The “Great Society” and the destruction of underclass society which arose through their dependency on federal aid, was in the future. The vast majority of children, white and black, were born in stable two-parent homes. A strong work ethic permeated most of American society.

This is not to say that the 1950s did not have deep flaws–struggles over race and the threat of nuclear war, for example. However, I would have rather lived in that kind of culture rather than the upside down world of 2012, in which people “call evil good and good evil” and Nietzsche’s “transvaluation of values” took place, though not in the direction of the Homeric virtues as Nietzsche desired. Christian culture is rapidly declining in influence, with a new breed of young secularists coming into view who, as Rush Limbaugh (who is right on this point) notes are both desirous of a government “nanny state” to take care of their physical needs while at the same time desiring that the government let them “do their thing” regarding gay marriage, abortion, and other “choices” they deem “personal.” The rapidity of the decline in American character since the 1950s has been astounding. In my own lifetime the world has turned upside down, to the delight of the anti-Christian left and to the chagrin of the few traditionalists standing against the plague of barbarism overwhelming the country.

No generation is unfallen. Yet most members of the 1950s generation would admit when they did wrong. They might do bad things anyway, but they understood them to be morally wrong. Today people strut immoral activity without believing it to be immoral. Academia has been part of the fuel for the fire of relativism, but it is, ironically, an absolutist relativism that denies traditionalists their right to express their views. The universities have become cesspools of relativism, Marxism, and a stifling politically correct orthodoxy. At least in the 1950s, faculty had academic freedom to express their views. Traditional conservatives may have been a small minority, but they were not censored. The university was generally a place of open discussion of ideas rather than the cesspool of radical orthodoxy it has become now.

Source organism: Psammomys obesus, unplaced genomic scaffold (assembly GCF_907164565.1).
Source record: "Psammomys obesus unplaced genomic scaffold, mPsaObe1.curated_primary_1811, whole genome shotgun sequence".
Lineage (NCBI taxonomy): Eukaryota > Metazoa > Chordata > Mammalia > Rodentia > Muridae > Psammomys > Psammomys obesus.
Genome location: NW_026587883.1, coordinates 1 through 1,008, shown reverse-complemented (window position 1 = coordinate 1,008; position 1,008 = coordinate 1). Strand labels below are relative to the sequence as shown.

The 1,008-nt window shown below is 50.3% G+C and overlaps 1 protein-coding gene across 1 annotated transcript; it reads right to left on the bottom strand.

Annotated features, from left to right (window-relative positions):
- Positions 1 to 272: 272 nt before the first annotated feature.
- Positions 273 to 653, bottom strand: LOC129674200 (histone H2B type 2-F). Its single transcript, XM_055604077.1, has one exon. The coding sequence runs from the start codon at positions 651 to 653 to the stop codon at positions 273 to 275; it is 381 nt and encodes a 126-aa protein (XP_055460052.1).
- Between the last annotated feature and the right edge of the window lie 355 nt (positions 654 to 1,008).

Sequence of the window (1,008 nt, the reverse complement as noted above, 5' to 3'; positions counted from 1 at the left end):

It is too late to go back–the United States as I knew it as a child is dying. The sense of anomie I and other traditionalists feel has driven some to emigrate from the country and others to retreat to enclaves of like-minded people. In the 1950s I would have felt at home. Even in the 1980s there seemed to be hope for the future. Now I feel like a stranger in a strange land, and I am sure many other people do as well. There are times I want to go back to my grandparents’ house where my parents lived with my sister and I from 1965-1969 and enjoy the simplicity of it all before the madness of the 1960s froze into place in the 1970s. It may be a good thing for Christians, for it forces us to focus on God as the only One who is eternal, the only One who does not change. Going back to the past is pointless–traditionalists have lost the culture. We can trust in God, try to live good moral lives and be good examples to others, be active in church, and enjoy visits with like-minded people without isolating ourselves from the larger society. We know that God will triumph in the end, but until then, we wait “with earnest expectation” for Christ to come.

 

Two A.M. Doubts about God